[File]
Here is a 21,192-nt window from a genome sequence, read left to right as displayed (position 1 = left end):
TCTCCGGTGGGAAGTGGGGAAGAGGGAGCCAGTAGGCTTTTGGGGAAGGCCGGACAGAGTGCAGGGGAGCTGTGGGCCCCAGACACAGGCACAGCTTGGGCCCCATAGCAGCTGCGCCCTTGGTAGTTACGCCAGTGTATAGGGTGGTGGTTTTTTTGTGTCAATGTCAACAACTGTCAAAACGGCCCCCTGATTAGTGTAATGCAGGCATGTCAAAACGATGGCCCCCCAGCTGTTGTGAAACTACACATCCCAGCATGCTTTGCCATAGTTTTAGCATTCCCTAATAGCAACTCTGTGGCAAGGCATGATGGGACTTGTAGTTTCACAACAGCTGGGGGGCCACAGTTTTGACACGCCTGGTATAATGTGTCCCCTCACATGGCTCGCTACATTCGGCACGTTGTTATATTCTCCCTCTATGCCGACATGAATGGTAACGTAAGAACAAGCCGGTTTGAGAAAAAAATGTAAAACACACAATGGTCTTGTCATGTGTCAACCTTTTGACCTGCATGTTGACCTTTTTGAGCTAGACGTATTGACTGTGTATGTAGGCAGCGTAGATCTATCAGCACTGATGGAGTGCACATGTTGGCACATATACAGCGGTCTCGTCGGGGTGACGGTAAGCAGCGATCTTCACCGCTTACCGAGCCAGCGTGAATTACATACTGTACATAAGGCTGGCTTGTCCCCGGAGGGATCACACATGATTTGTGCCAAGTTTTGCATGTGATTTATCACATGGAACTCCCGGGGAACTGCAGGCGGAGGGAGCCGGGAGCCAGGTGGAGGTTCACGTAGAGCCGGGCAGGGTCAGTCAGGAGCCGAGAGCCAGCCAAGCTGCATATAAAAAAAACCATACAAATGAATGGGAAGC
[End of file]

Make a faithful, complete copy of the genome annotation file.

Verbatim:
Here is a 21,192-nt window from a genome sequence, read left to right as displayed (position 1 = left end):
TCTCCGGTGGGAAGTGGGGAAGAGGGAGCCAGTAGGCTTTTGGGGAAGGCCGGACAGAGTGCAGGGGAGCTGTGGGCCCCAGACACAGGCACAGCTTGGGCCCCATAGCAGCTGCGCCCTTGGTAGTTACGCCAGTGTATAGGGTGGTGGTTTTTTTGTGTCAATGTCAACAACTGTCAAAACGGCCCCCTGATTAGTGTAATGCAGGCATGTCAAAACGATGGCCCCCCAGCTGTTGTGAAACTACACATCCCAGCATGCTTTGCCATAGTTTTAGCATTCCCTAATAGCAACTCTGTGGCAAGGCATGATGGGACTTGTAGTTTCACAACAGCTGGGGGGCCACAGTTTTGACACGCCTGGTATAATGTGTCCCCTCACATGGCTCGCTACATTCGGCACGTTGTTATATTCTCCCTCTATGCCGACATGAATGGTAACGTAAGAACAAGCCGGTTTGAGAAAAAAATGTAAAACACACAATGGTCTTGTCATGTGTCAACCTTTTGACCTGCATGTTGACCTTTTTGAGCTAGACGTATTGACTGTGTATGTAGGCAGCGTAGATCTATCAGCACTGATGGAGTGCACATGTTGGCACATATACAGCGGTCTCGTCGGGGTGACGGTAAGCAGCGATCTTCACCGCTTACCGAGCCAGCGTGAATTACATACTGTACATAAGGCTGGCTTGTCCCCGGAGGGATCACACATGATTTGTGCCAAGTTTTGCATGTGATTTATCACATGGAACTCCCGGGGAACTGCAGGCGGAGGGAGCCGGGAGCCAGGTGGAGGTTCACGTAGAGCCGGGCAGGGTCAGTCAGGAGCCGAGAGCCAGCCAAGCTGCATATAAAAAAAACCATACAAATGAATGGGAAGC